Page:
“Why are the Balkans worth studying?”

Any high school student worth his AP European History score could answer this question. Fierce nationalist movements in the region helped ignite a pair of wars that would establish a new global system.  Nearly-identical sentiments 80 years later would introduce terms like “ethnic cleansing” into the English vocabulary. These tensions, the student would explain, rose from the competing political and religious interests of the Balkan Peninsula’s different ethnic groups.  Students hoping to go the extra mile would include names like “Gavrilo Princip,” “the Black Hand,” “Srebrenica Massacre” and “Slobodan Milosevic.” Any answer would agree that Bosnia-Herzegovina, the peninsula’ ethnic crossroads, has been the focal point of Balkan conflicts throughout the last century.

But this answer wouldn’t paint the entire picture. The Balkan Peninsula was a site of ethnic divisions far before words like “Catholic” and “Muslim” even existed. In classical antiquity, the region marked the intersection of Greek and Roman cultures, a boundary formally demarcated by the east-west division of the Roman Empire in the fourth century. Throughout the Dark Ages, Germanic, Slavic, and even Celtic tribes migrated through the region, leaving behind pieces fo the cultures for the Balkan peoples to take as their own. Between the Catholic and Orthodox hegemonies rose countless smaller denominations, including the gnostic Bogomils. The peninsula brushed against Islamic civilization when the Turkic Muslims from the Ottoman Empire sacked Constantinople in 1453.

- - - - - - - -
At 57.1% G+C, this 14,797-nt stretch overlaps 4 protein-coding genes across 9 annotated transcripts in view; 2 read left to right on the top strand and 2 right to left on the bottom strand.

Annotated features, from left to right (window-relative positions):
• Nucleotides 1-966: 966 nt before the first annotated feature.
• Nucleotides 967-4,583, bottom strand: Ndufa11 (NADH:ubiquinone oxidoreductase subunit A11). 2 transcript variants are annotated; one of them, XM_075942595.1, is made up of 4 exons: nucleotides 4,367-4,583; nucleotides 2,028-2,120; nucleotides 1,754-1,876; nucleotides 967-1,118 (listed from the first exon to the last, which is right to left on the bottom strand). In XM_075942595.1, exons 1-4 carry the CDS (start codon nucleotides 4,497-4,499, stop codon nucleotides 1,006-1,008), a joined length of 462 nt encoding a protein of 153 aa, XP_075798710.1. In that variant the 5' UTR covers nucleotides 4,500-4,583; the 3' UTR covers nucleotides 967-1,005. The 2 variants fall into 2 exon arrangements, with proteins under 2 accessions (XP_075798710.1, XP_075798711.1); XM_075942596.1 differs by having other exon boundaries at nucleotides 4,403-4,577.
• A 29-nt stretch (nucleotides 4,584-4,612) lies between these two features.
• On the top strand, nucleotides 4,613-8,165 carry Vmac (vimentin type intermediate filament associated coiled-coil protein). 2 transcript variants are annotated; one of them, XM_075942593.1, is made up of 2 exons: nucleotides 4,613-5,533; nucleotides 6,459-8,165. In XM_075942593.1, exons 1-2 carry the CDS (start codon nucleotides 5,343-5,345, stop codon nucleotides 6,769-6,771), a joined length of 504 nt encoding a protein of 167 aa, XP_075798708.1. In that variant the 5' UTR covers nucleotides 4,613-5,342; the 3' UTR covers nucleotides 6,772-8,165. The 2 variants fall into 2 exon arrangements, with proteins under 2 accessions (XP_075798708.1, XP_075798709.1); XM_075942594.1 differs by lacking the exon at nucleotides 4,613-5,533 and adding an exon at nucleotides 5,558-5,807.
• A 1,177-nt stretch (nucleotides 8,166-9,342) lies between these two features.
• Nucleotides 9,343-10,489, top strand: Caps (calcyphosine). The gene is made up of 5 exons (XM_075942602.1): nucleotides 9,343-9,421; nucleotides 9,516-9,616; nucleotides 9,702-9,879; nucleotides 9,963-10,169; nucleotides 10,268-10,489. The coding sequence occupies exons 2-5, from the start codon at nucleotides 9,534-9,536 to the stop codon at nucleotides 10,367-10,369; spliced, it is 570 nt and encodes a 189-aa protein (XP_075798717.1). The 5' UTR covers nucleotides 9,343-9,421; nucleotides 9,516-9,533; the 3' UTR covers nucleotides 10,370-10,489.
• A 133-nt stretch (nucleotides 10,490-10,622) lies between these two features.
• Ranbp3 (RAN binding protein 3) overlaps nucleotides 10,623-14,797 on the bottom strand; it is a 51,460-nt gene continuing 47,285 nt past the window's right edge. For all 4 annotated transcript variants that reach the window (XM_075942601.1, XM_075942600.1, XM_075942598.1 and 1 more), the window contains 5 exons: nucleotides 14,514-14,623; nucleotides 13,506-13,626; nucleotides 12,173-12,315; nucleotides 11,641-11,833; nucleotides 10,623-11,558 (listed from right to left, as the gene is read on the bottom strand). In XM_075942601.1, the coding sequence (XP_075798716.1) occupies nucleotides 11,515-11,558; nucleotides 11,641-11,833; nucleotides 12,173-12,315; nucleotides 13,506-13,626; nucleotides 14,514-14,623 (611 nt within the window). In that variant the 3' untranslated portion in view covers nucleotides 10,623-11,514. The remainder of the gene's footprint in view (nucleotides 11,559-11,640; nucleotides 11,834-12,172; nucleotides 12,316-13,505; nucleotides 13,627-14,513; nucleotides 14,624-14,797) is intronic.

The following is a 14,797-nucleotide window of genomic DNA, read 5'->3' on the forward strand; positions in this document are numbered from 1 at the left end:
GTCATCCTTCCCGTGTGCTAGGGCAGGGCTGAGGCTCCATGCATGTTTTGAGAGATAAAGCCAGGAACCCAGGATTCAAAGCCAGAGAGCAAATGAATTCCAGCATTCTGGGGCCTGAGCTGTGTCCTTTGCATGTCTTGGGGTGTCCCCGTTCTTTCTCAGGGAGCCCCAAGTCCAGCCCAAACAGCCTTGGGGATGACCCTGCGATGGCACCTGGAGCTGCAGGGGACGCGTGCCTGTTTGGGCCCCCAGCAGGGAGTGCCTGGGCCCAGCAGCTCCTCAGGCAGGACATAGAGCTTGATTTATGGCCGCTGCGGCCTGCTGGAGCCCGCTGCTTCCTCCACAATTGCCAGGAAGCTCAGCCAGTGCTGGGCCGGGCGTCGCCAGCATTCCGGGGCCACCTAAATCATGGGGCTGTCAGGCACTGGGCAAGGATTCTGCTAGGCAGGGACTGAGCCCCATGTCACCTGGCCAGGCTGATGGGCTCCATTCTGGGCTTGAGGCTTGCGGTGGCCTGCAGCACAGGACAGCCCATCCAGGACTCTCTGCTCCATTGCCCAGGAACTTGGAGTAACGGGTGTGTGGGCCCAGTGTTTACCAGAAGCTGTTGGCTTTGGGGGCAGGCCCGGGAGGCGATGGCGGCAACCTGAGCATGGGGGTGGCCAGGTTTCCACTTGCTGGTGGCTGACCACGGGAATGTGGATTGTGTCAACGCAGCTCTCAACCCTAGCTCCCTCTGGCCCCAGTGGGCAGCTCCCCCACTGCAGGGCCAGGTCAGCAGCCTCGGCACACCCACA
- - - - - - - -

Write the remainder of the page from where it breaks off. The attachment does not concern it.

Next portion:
The boundaries between Catholicism, Orthodoxy, and Islam were never fixed. They ebbed with each state’s successful campaign. Muslim Rumelia one year could be Orthodox Macedonia the next. Even the region’s inhabitants approached their religions with fluidity. When the Turks took Bosnia in 1463, the Bosnian’s unique church all but disappeared in the wake of Islamic influences.

The fragmentation that defines ‘Balkanization’ is hardly a monolithic principle of the region. The Serbs, Croats, Slovenes, Vlachs, and Bosniaks are not ancient races locked in struggle. Until the 19th century, many of the Balkan “races” did not formally exist. How, then, did these young ethnic identities evolve into the politicized racial boundaries that they behave like today? And how, two decades after the Yugoslav Wars began, do these identities affect politics in Bosnia today?

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